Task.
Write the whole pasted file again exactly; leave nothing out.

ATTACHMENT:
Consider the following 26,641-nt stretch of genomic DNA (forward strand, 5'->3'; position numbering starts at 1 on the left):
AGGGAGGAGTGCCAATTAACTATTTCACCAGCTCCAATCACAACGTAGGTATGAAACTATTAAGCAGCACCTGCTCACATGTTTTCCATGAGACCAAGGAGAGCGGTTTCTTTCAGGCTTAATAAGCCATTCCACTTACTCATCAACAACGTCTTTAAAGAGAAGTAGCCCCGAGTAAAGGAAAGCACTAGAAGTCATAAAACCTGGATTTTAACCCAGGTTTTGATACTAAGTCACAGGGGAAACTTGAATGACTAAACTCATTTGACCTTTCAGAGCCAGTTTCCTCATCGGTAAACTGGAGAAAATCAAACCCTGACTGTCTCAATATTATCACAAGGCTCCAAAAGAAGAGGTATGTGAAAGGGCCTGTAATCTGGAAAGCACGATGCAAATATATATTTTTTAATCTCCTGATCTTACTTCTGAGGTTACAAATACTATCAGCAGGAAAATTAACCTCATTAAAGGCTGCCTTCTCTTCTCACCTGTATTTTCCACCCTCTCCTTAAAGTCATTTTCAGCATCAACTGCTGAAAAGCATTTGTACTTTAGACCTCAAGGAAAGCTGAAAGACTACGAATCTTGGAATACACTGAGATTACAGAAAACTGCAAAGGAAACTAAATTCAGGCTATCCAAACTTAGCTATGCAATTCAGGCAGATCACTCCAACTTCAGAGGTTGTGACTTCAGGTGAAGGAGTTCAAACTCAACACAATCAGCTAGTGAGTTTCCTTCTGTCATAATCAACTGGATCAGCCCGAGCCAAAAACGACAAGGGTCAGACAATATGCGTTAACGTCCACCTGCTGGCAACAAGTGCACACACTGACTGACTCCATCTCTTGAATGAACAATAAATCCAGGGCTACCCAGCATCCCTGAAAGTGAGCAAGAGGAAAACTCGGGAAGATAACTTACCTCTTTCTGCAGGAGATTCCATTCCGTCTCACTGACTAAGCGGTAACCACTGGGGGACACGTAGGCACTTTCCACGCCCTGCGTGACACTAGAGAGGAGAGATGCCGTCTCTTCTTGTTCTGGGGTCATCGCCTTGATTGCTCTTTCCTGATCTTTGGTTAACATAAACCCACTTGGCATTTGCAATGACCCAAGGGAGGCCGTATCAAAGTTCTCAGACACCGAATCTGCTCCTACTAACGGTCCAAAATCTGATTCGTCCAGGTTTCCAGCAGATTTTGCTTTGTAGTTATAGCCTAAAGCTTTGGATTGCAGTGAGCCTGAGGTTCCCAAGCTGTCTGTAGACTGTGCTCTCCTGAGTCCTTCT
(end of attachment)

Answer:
Consider the following 26,641-nt stretch of genomic DNA (forward strand, 5'->3'; position numbering starts at 1 on the left):
AGGGAGGAGTGCCAATTAACTATTTCACCAGCTCCAATCACAACGTAGGTATGAAACTATTAAGCAGCACCTGCTCACATGTTTTCCATGAGACCAAGGAGAGCGGTTTCTTTCAGGCTTAATAAGCCATTCCACTTACTCATCAACAACGTCTTTAAAGAGAAGTAGCCCCGAGTAAAGGAAAGCACTAGAAGTCATAAAACCTGGATTTTAACCCAGGTTTTGATACTAAGTCACAGGGGAAACTTGAATGACTAAACTCATTTGACCTTTCAGAGCCAGTTTCCTCATCGGTAAACTGGAGAAAATCAAACCCTGACTGTCTCAATATTATCACAAGGCTCCAAAAGAAGAGGTATGTGAAAGGGCCTGTAATCTGGAAAGCACGATGCAAATATATATTTTTTAATCTCCTGATCTTACTTCTGAGGTTACAAATACTATCAGCAGGAAAATTAACCTCATTAAAGGCTGCCTTCTCTTCTCACCTGTATTTTCCACCCTCTCCTTAAAGTCATTTTCAGCATCAACTGCTGAAAAGCATTTGTACTTTAGACCTCAAGGAAAGCTGAAAGACTACGAATCTTGGAATACACTGAGATTACAGAAAACTGCAAAGGAAACTAAATTCAGGCTATCCAAACTTAGCTATGCAATTCAGGCAGATCACTCCAACTTCAGAGGTTGTGACTTCAGGTGAAGGAGTTCAAACTCAACACAATCAGCTAGTGAGTTTCCTTCTGTCATAATCAACTGGATCAGCCCGAGCCAAAAACGACAAGGGTCAGACAATATGCGTTAACGTCCACCTGCTGGCAACAAGTGCACACACTGACTGACTCCATCTCTTGAATGAACAATAAATCCAGGGCTACCCAGCATCCCTGAAAGTGAGCAAGAGGAAAACTCGGGAAGATAACTTACCTCTTTCTGCAGGAGATTCCATTCCGTCTCACTGACTAAGCGGTAACCACTGGGGGACACGTAGGCACTTTCCACGCCCTGCGTGACACTAGAGAGGAGAGATGCCGTCTCTTCTTGTTCTGGGGTCATCGCCTTGATTGCTCTTTCCTGATCTTTGGTTAACATAAACCCACTTGGCATTTGCAATGACCCAAGGGAGGCCGTATCAAAGTTCTCAGACACCGAATCTGCTCCTACTAACGGTCCAAAATCTGATTCGTCCAGGTTTCCAGCAGATTTTGCTTTGTAGTTATAGCCTAAAGCTTTGGATTGCAGTGAGCCTGAGGTTCCCAAGCTGTCTGTAGACTGTGCTCTCCTGAGTCCTTCT